In a land ruled by the arts and artistes, and romanticized by poetry and music, the gifts of creativity were many. The curve of the eyebrow, the charisma of lovely eyes and the wave of the fragrant hair ruled the enigmatic Bengal. Our own East Pakistan was lit up by the cultural magic of the land. Amongst those, a female of captivating eyes and a most sophisticated voice, Suchinda, cannot be forgotten due to her contribution to sensitive films like Pyasa. Suchinda showed in Pyasa that she was a much more finely tuned artiste for artistic movies, with better tone of delivery and a perfect pronunciation.
As against Shabnam, who was into dancing and singing from her childhood days, Suchinda was basically a coy family girl, fully engaged in her homely activities. She was hardly the type to be exposed to the chamak damak of any showbiz activity. But, sometimes, nature puts you in the middle of exactly that which you are trying to avoid desperately. In 1966, Subhash Dutta, who was an intellectual actor and director of Bengal, was making a film, when during a Script discussion at a friend’s house, he saw Suchinda, and asked if she would work for a film. Unfortunately, Suchinda’s family didn’t encourage the director. But, Subhash was making a family film in Bengali language and he wanted a girl like Suchinda, carrying that coy expression and that same grace he saw in the girl. So, he met the family again, and asked them to see the script. They were all educated people, and felt that their girl could do such a film, which was based on the basic ethics of family life. So, Suchinda was allowed to do the film, called Kagazar Nouka, where she took several takes to come out of her reluctance to do romantic scenes. She did averagely in this film, but got another movie the same year, called Aina Obo Shista, with the top artistes like Azim and Sujata, also by Subhash Dutta. The famous director had seen the spark in her and knew that it would only need a little persistence with her to bring out the best in her.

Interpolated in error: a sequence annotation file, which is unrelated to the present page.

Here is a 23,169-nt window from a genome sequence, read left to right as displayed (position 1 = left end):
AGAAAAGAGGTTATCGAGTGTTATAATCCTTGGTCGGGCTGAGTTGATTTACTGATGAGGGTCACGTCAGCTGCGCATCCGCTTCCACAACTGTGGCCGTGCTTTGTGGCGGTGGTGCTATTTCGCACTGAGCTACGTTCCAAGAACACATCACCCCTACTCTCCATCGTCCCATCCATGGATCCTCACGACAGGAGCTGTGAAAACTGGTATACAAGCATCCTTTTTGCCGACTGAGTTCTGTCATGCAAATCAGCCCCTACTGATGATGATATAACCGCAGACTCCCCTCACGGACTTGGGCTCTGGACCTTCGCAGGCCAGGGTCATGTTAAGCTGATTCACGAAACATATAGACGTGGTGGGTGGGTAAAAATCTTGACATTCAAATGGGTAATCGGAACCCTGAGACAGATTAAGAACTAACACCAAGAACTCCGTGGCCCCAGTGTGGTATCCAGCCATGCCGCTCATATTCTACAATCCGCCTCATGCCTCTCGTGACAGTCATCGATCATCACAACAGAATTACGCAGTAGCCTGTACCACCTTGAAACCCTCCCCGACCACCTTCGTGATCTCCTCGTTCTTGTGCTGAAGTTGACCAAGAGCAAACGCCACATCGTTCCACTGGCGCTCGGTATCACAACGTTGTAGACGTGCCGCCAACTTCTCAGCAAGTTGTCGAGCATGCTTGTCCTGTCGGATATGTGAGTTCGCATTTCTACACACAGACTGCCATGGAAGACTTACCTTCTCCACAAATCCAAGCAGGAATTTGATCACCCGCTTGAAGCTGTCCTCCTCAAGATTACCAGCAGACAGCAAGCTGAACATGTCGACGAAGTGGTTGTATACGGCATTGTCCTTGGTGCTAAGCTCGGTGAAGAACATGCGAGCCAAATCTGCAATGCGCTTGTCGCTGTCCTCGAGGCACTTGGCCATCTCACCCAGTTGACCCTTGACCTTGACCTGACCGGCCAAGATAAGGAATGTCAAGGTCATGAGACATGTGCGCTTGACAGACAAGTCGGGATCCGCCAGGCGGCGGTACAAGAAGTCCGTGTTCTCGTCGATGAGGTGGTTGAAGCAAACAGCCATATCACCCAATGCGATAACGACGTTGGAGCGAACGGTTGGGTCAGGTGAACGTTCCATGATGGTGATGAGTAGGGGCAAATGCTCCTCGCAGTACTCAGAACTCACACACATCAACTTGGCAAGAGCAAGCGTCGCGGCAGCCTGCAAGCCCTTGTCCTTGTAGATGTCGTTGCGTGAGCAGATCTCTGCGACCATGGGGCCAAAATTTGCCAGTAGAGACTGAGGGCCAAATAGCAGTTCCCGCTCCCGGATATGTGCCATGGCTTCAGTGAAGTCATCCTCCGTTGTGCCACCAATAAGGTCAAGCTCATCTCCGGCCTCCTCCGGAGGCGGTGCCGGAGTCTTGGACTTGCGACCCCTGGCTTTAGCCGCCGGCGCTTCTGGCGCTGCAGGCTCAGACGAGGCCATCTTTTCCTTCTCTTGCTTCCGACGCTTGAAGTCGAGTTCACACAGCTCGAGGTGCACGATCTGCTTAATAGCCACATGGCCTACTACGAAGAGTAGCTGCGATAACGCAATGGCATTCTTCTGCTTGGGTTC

After four films in 1966, at least one thing was established about Suchinda, that she was glamorous enough to be considered film material, and she could always act a bit. In 1967, Suchinda was again amongst the films. But, the Urdu film makers had not noticed her until now. Finally, in 1968, Suchinda was cast in the second lead in a very adventurous and romantic film, Junglee Phool. Sultana Zaman and Khalil did the lead in the film, and Suchinda was the other woman. Her role was quite well done and she was elated at getting the publicity all across Pakistan. In film editions, her photographs were printed and she was congratulated by such famous artistes as Rehman and Azeem. Little did she know that Rehman had wished her luck due to a certain reason? He was looking for his heroine in his next film, which he was directing, called Jahan Bajey Shehnai. After watching her work in Junglee Phool, he cast her in the leading role, and she did nicely enough to make Rehman a believer in her talent. “You have lovely eyes,” he said romantically to her. “Why don’t you learn to use them?”
With Jahan Bajey Shehnai doing well all over East Pakistan, Suchinda was inundated with films. She did seven to eight films that year, and was then given the best film of her career, Pyasa. It was the great Nazr-ul-Islam, who had been convinced by Rehman that if he was intent upon making a film on a love triangle, in the very classy tradition of Mehboob’s Andaz, then Suchinda was the girl needed for this vital role. Nazr-ul-Islam was busy finalizing the other hero, and talked to Azeem at length about it. Actually, Azeem was equally senior as Rehman, and wanted as good a role as Rehman, but when the film was released, Azeem never had a chance against Rehman. But, Suchinda did brilliantly, and under Nazrul Islam’s guidance, she really learned to use her eyes in Pyasa. The last tragic scene of Pyasa is one of the best climaxes shot in the history of East Pakistan’s Urdu cinema. Both Rehman and Suchinda broke all records of expressive performance in that scene.
Suchinda, surprisingly, could not continue her supremacy, and remained limited to Bengali films after Pyasa. The reason was probably that with both Shabnam and Shabana exported to the West Pakistan, the film makers of Eastern wing made a united front that no more Bengali heroines will work for Urdu movies. Of course, after 1971, the debacle ended everything, what to talk of films and art! – Zulqarnain Shahid